What to See in Central Livorno, Around Via Grande

Detail of the Quattro Mori monument, one of the Four MoorsDetail of the Quattro Mori monument, one of the Four Moors One of the main thoroughfares in Buontalenti’s 17th-century city, the Via Grande is now one of Livorno’s principal shopping streets. It runs directly eastwards from the old port of Livorno, through Piazza Grande and then on to Piazza della Repubblica. The modern, rather dreary porticoes date from the post-war period, but they offer shade, and shelter from rain while shopping!

The Four Moors - a symbol of Livorno
Beginning at the port end, before you even start down Via Grande you cannot fail to notice the statue standing at the entrance to the Port and known as I Quattro Mori (‘the four moors’) which is undoubtedly Livorno’s most famous landmark.

plaque commemorating Sir Robert Dudley, Duke of Northumberlandplaque commemorating Sir Robert Dudley, Duke of Northumberland Behind the Quattro Mori are the remains of the old city bastions, now part of the Gran Duca hotel. The plaque on the wall commemorates the English naval engineer, Sir Robert Dudley, Duke of Northumberland, who worked for the Grand Dukes of Tuscany and played an important part in the development of the port of Livorno.

Just a few yards into the Via Grande are two 17th-century fountains, one on either side of the road. Th One of the Pietro Tacca fountains in Via Grande, LivornoOne of the Pietro Tacca fountains in Via Grande, Livorno ese were ordered by Cosimo II to decorate the statue of the four moors. However, when Pietro Tacca completed them in 1629, Ferdinando II (who had by then succeeded his father) liked them so much that he decided to have them taken to Florence (in fact the originals stand in Piazza Santissima Annunziata in Florence). The ones here in Livorno are copies, one donated by Florence and the other funded by Livorno itself.

Piazza GrandePiazza Grande Piazza Grande The original ‘grand’ square really was a huge open space in the centre of Livorno uninterrupted by the ugly modern building that now stands opposite the cathedral. Surrounded by marble porticoes designed by the architect Alessandro Pieroni, it represented the centre of the Medici city of Livorno and stretched as far as the town hall (il Comune). The bombings of 1943 caused extensive damage to Livorno, and the only original part of the square is the portico on the north-east side.

The Duomo (Piazza Grande) Livorno’s original cathedral was designed by Alessandro Pieroni and built by Cantagallina.

Facade of the Church of Santa Giulia, tucked away between the Cathedral and the marketFacade of the Church of Santa Giulia, tucked away between the Cathedral and the market Church of Santa Giulia - Patron Saint of Livorno (Via Santa Giulia) Right next the the Duomo (on the left when facing the cathedral), this small church is dedicated to the patron saint of Livorno (feast day 22 May). Via Santa Giulia, on which the Church of Santa Giulia stands, leads into the bustling open air fruit and vegetable market in Piazza Cavallotti. The market is held every morning from Monday to Saturday and is a great place to absorb the local atmosphere and to see all the stalls piled with colourful seasonal produce, much of it grown locally. It was in one of the buildings on Piazza Cavallotti (now replaced by the modern building occupied by a bank) that the composer Pietro Mascagni was born in 1863. Close by, Via Coroncina was the birthplace of Giovanni Fattori the well-known Macchiaoli artist.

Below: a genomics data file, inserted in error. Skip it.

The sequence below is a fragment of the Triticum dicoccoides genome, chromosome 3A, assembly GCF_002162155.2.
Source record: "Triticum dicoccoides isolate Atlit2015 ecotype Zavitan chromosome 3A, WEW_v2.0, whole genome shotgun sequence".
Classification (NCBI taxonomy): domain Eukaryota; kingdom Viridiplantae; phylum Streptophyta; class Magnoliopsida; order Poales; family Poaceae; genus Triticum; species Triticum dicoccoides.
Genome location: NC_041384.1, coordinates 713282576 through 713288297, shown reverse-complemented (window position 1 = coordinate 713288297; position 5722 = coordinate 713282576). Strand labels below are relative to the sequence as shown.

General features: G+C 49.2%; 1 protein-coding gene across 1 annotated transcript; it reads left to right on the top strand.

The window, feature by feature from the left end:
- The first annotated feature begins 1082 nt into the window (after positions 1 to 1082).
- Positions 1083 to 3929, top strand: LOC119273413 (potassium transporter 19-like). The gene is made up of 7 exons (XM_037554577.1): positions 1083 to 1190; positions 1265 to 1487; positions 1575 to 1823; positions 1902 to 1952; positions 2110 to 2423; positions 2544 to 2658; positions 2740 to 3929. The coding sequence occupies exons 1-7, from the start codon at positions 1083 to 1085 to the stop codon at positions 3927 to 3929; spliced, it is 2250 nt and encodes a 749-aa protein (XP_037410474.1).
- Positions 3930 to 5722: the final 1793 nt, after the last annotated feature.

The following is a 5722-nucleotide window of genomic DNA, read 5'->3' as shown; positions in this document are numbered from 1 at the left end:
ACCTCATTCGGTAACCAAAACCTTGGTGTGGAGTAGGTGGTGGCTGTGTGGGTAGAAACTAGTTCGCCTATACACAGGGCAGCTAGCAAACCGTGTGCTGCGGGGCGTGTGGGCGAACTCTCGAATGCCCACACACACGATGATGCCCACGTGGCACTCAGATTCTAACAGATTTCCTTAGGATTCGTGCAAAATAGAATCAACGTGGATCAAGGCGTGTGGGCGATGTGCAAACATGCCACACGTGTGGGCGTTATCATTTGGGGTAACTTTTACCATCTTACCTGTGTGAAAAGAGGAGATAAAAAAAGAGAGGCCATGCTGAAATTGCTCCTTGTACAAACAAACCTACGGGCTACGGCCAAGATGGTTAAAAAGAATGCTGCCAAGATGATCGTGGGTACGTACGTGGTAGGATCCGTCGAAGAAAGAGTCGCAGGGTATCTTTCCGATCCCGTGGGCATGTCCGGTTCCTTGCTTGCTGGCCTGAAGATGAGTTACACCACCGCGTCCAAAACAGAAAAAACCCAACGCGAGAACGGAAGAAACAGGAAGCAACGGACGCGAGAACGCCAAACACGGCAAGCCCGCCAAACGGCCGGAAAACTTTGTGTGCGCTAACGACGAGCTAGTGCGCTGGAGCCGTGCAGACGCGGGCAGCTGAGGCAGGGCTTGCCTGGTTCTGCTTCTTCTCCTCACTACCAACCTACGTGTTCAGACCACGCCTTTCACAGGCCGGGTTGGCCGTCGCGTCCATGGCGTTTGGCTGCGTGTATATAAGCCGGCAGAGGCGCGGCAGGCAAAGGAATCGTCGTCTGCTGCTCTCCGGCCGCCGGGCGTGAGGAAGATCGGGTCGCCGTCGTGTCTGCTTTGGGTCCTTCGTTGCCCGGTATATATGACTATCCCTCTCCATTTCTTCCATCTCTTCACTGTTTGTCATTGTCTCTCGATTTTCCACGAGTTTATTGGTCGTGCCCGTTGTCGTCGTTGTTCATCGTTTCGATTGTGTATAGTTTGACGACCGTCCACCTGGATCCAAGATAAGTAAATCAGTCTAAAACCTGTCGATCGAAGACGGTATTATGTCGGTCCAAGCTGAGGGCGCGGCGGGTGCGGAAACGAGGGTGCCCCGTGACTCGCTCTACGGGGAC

J Piazza Cavallotti market stallPiazza Cavallotti market stall ust north of here, along Via Buontalenti, is another of Livorno's outdoor markets selling mainly clothes, shoes and household linen, and across the road Livorno’s magnificent covered food market - the Mercato Centrale.

Back in Piazza Grande, across the square, along the original portico and behind the modern building that stands opposite the Duomo (the one housing the well-known fast-food restaurant), you come into the Piazza del Municipio.

Palazzo Comunale, the town hall of LivornoPalazzo Comunale, the town hall of Livorno In front of you stand three large buildings, all different in style. On the far left is the loggia-fronted Palazzo della Dogana, or Custom’s House, now home to the Chamber of Commerce of Livorno. It was built in 1648 by Annibale Cecchi. In the middle stands the modern municipal building, and next to that the Palazzo Comunale, or Town Hall, built in 1720 to a design by Giovanni del Fantasia. It was later almostly completely rebuilt after a serious earthquake in 1742, and it was then that the exterior double staircase was added by Antonio Fabbri.

The area that lies behind the town hall of Livorno is known as the Nuova Venezia district and is the historic quarter of Livorno

Proceeding again from Piazza Grande, about a hundred metres further along on the left-hand side is Via della Madonna. This small street is home to three of the churches originally used by members of the different foreign communities living in Livorno in the 17th and 18th centuries:

Façade of the old Armenian ChurchFaçade of the old Armenian Church Armenian church (Church of San Gregorio Illuminatore), the Greek United church, and the Chiesa della Madonna (tel. 0586 889495) just a few metres away from the Greek church, housing altars dedicated to various foreign communities as well as The old Greek United Church in Via della MadonnaThe old Greek United Church in Via della Madonna a statue of the Madonna del Carmine. It was designed by Alessandro Pieroni and built in 1598.